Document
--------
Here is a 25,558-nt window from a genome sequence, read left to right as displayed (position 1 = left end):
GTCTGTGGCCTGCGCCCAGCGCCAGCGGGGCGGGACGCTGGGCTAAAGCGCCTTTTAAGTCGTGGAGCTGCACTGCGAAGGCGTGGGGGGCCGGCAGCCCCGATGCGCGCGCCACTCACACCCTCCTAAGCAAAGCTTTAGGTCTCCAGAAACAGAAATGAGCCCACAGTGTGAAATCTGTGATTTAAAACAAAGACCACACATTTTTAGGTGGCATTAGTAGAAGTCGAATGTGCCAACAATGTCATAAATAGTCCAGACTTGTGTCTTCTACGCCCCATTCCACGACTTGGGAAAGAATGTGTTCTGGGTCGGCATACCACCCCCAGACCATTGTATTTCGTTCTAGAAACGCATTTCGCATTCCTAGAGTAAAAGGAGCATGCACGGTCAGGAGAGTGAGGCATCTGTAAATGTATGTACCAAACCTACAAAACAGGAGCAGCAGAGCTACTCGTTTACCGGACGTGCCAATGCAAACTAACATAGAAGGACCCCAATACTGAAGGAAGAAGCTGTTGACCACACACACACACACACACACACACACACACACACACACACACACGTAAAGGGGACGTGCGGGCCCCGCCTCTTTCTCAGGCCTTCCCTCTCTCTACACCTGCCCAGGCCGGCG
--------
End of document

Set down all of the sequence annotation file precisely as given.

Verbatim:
Here is a 25,558-nt window from a genome sequence, read left to right as displayed (position 1 = left end):
GTCTGTGGCCTGCGCCCAGCGCCAGCGGGGCGGGACGCTGGGCTAAAGCGCCTTTTAAGTCGTGGAGCTGCACTGCGAAGGCGTGGGGGGCCGGCAGCCCCGATGCGCGCGCCACTCACACCCTCCTAAGCAAAGCTTTAGGTCTCCAGAAACAGAAATGAGCCCACAGTGTGAAATCTGTGATTTAAAACAAAGACCACACATTTTTAGGTGGCATTAGTAGAAGTCGAATGTGCCAACAATGTCATAAATAGTCCAGACTTGTGTCTTCTACGCCCCATTCCACGACTTGGGAAAGAATGTGTTCTGGGTCGGCATACCACCCCCAGACCATTGTATTTCGTTCTAGAAACGCATTTCGCATTCCTAGAGTAAAAGGAGCATGCACGGTCAGGAGAGTGAGGCATCTGTAAATGTATGTACCAAACCTACAAAACAGGAGCAGCAGAGCTACTCGTTTACCGGACGTGCCAATGCAAACTAACATAGAAGGACCCCAATACTGAAGGAAGAAGCTGTTGACCACACACACACACACACACACACACACACACACACACACACACACGTAAAGGGGACGTGCGGGCCCCGCCTCTTTCTCAGGCCTTCCCTCTCTCTACACCTGCCCAGGCCGGCG